Global Dynamics Shablya (“Saber”) remote-controlled gun system. Photo credits: Hromadske video

By: Warren Gray

Copyright © 2024

“The Ukrainians are leveraging technology to neutralize Russia’s numerical

superiority and mitigate the casualties suffered by their troops. During

defensive operations, the use of remote-controlled turrets armed with

machine guns, or…grenade launchers, proves particularly effective.”

EssaNews, January 10, 2024

On September 22, 2023, the Ukrainian-manufactured Global Dynamics (of Lviv) Shablya (“Saber”) remote-controlled gun system was officially deployed in combat with the 68th Jaeger (“Hunter”) Brigade, after recent testing by the 1st Separate Mechanized Battalion “Da Vinci Wolves” of the 67th Separate Mechanized Brigade. The basic Saber model is a gun turret mounted upon a tripod, with a daylight, video camera, infrared/thermal imager, and laser rangefinder with a range of two kilometers (1.25 miles).

There are two versions, a 396-pound variant with a .50-caliber (12.7x108mm), DShK-type, heavy machine gun, and a lighter version with a PKM 7.62x54mmR medium machine gun, or similar firearms.

Ukrainian 68th Jaeger Brigade troops, with AK-74 assault rifles. Photo credit:

According to the Ukrainian Ministry of Defense, the primary purpose of the Shablya/Saber combat module is to conduct reconnaissance missions, facilitate target identification on the battlefield, eliminate enemy personnel, and engage lightly armored vehicles and adversary firing positions. Enemy rifle and machine-gun positions are especially dangerous, high-priority targets that place Ukrainian troops at great risk.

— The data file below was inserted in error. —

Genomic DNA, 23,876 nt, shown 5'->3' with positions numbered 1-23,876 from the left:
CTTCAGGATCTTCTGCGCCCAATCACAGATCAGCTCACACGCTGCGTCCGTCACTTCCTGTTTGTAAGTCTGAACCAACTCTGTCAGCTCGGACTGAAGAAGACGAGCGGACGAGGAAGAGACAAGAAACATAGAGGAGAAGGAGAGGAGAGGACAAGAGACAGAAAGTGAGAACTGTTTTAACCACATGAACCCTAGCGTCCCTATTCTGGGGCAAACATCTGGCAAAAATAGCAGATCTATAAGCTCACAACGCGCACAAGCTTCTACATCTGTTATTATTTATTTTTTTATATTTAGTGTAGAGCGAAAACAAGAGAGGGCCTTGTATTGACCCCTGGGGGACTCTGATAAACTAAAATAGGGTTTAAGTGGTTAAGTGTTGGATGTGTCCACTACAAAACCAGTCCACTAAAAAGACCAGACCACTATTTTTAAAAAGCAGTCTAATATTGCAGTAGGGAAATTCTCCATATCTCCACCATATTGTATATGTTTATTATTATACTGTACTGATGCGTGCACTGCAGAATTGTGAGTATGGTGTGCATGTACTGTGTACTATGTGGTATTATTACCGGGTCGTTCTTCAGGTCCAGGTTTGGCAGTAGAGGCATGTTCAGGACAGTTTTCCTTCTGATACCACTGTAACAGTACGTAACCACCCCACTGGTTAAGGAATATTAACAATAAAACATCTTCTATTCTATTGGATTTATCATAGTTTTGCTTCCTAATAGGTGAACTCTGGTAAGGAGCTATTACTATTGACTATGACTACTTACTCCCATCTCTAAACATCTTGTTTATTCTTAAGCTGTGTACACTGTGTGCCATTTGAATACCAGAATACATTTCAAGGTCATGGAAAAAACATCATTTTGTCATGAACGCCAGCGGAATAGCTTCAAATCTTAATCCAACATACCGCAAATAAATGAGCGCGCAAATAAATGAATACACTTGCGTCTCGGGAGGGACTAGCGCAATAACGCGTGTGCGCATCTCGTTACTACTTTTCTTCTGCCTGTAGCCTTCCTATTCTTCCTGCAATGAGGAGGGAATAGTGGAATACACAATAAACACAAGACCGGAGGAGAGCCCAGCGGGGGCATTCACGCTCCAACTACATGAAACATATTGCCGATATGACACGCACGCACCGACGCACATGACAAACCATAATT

So, the Saber gun system can be readily mounted upon a Rys (“Lynx”) or similar, unmanned, ground vehicle (UGV), as tested by the Da Vinci Wolves unit with a PKM medium machine gun. But it may also be armed with a heavy machine gun, a 40mm Mk. 19 or UAG-40 automatic grenade launcher, or other weaponry.

The mobile version uses a hand-held Steam Deck gaming-computer console as its remote controller, with a thin cable connected to the Rys UGV, in order to make it resistant to Russian electronic-warfare jamming measures. The Saber gun turret can rotate at a rate of 90 degrees per second, with a full 360 degrees of azimuth coverage, and the gun may be elevated from -13 degrees to +75 degrees, with a target accuracy of 1 MOA.

Steam Deck controller in use with Saber gun system in Ukraine. Photo credit: TRO Media

Heavy version of Saber, with DShK machine gun. Photo credit:

Ukraine has previously employed larger, armed UGVs in very small numbers, such as the Fantom 6×6 vehicle in 2016, with a DShK machine gun, or the Fantom 2 8×8 vehicle in 2017, capable of mounting a twin-barrel, 23mm ZU-23-2 cannon, but these systems are as noticeable on the battlefield as a tank or armored personnel carrier, and are more easily detected and destroyed by Russian rocket-propelled grenades, so something much smaller and stealthier is preferred.

Fantom 6×6 UGV in Ukraine, with DShK machine gun. Photo credit: Ukranian Defence Industry

The principal advantage of the very small, highly mobile, 4×4 Rys/Saber/PKM gun system is its ability to discreetly conduct battlefield reconnaissance while relatively undetected, and engage enemy gun positions from a distance, saving the lives of Ukrainian defenders. There is certainly a place for such nimble, remote-controlled weapon systems on the modern battlefields of Ukraine.

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Warren Gray is a retired, U.S. Air Force intelligence officer with experience in joint special operations and counterterrorism. He served in Europe (including Eastern Europe) and the Middle East, earned Air Force and Navy parachutist wings, four college degrees, and was a distinguished graduate of the Air Force Intelligence Operations Specialist Course, and the USAF Combat Targeting School. He is currently a published author, historian, and hunter.